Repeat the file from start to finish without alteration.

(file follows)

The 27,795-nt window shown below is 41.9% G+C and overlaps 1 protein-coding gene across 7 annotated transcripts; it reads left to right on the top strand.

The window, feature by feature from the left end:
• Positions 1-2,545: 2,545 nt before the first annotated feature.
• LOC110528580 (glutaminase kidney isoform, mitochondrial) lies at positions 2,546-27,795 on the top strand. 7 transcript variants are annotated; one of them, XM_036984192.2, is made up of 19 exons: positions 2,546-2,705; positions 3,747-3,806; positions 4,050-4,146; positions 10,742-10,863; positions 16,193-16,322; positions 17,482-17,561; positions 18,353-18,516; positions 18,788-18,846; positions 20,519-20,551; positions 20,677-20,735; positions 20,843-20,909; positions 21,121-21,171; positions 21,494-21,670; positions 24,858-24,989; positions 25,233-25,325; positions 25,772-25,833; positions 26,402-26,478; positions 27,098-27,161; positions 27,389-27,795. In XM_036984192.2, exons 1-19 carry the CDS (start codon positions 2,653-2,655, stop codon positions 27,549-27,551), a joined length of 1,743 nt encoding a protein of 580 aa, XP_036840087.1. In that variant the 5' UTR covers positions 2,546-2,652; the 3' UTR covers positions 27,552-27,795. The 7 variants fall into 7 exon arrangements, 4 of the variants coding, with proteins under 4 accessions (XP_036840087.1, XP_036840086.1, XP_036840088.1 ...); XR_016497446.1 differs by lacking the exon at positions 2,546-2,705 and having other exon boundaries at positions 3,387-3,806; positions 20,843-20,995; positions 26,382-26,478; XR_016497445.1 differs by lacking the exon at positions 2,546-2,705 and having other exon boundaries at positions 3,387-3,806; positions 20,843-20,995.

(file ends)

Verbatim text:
The 27,795-nt window shown below is 41.9% G+C and overlaps 1 protein-coding gene across 7 annotated transcripts; it reads left to right on the top strand.

The window, feature by feature from the left end:
• Positions 1-2,545: 2,545 nt before the first annotated feature.
• LOC110528580 (glutaminase kidney isoform, mitochondrial) lies at positions 2,546-27,795 on the top strand. 7 transcript variants are annotated; one of them, XM_036984192.2, is made up of 19 exons: positions 2,546-2,705; positions 3,747-3,806; positions 4,050-4,146; positions 10,742-10,863; positions 16,193-16,322; positions 17,482-17,561; positions 18,353-18,516; positions 18,788-18,846; positions 20,519-20,551; positions 20,677-20,735; positions 20,843-20,909; positions 21,121-21,171; positions 21,494-21,670; positions 24,858-24,989; positions 25,233-25,325; positions 25,772-25,833; positions 26,402-26,478; positions 27,098-27,161; positions 27,389-27,795. In XM_036984192.2, exons 1-19 carry the CDS (start codon positions 2,653-2,655, stop codon positions 27,549-27,551), a joined length of 1,743 nt encoding a protein of 580 aa, XP_036840087.1. In that variant the 5' UTR covers positions 2,546-2,652; the 3' UTR covers positions 27,552-27,795. The 7 variants fall into 7 exon arrangements, 4 of the variants coding, with proteins under 4 accessions (XP_036840087.1, XP_036840086.1, XP_036840088.1 ...); XR_016497446.1 differs by lacking the exon at positions 2,546-2,705 and having other exon boundaries at positions 3,387-3,806; positions 20,843-20,995; positions 26,382-26,478; XR_016497445.1 differs by lacking the exon at positions 2,546-2,705 and having other exon boundaries at positions 3,387-3,806; positions 20,843-20,995.